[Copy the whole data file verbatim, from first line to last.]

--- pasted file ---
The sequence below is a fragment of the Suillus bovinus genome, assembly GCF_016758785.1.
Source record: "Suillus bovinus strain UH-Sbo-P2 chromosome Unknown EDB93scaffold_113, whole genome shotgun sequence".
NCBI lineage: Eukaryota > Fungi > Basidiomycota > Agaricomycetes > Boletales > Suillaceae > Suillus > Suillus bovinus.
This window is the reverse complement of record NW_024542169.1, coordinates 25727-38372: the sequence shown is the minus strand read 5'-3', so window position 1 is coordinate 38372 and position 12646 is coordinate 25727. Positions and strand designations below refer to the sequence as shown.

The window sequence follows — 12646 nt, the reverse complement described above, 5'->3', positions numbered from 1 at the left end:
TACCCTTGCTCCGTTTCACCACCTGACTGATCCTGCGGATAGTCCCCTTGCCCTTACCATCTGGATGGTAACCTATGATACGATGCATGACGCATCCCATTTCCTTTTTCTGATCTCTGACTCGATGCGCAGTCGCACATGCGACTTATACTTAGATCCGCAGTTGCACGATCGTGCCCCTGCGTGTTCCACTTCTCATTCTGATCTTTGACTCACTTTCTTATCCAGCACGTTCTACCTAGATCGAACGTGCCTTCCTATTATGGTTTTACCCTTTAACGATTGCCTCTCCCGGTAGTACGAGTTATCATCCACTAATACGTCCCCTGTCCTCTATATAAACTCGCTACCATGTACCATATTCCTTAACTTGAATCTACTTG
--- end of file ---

The sequence below is a fragment of the Suillus bovinus genome, assembly GCF_016758785.1.
Source record: "Suillus bovinus strain UH-Sbo-P2 chromosome Unknown EDB93scaffold_113, whole genome shotgun sequence".
NCBI lineage: Eukaryota > Fungi > Basidiomycota > Agaricomycetes > Boletales > Suillaceae > Suillus > Suillus bovinus.
This window is the reverse complement of record NW_024542169.1, coordinates 25727-38372: the sequence shown is the minus strand read 5'-3', so window position 1 is coordinate 38372 and position 12646 is coordinate 25727. Positions and strand designations below refer to the sequence as shown.

The window sequence follows — 12646 nt, the reverse complement described above, 5'->3', positions numbered from 1 at the left end:
TACCCTTGCTCCGTTTCACCACCTGACTGATCCTGCGGATAGTCCCCTTGCCCTTACCATCTGGATGGTAACCTATGATACGATGCATGACGCATCCCATTTCCTTTTTCTGATCTCTGACTCGATGCGCAGTCGCACATGCGACTTATACTTAGATCCGCAGTTGCACGATCGTGCCCCTGCGTGTTCCACTTCTCATTCTGATCTTTGACTCACTTTCTTATCCAGCACGTTCTACCTAGATCGAACGTGCCTTCCTATTATGGTTTTACCCTTTAACGATTGCCTCTCCCGGTAGTACGAGTTATCATCCACTAATACGTCCCCTGTCCTCTATATAAACTCGCTACCATGTACCATATTCCTTAACTTGAATCTACTTG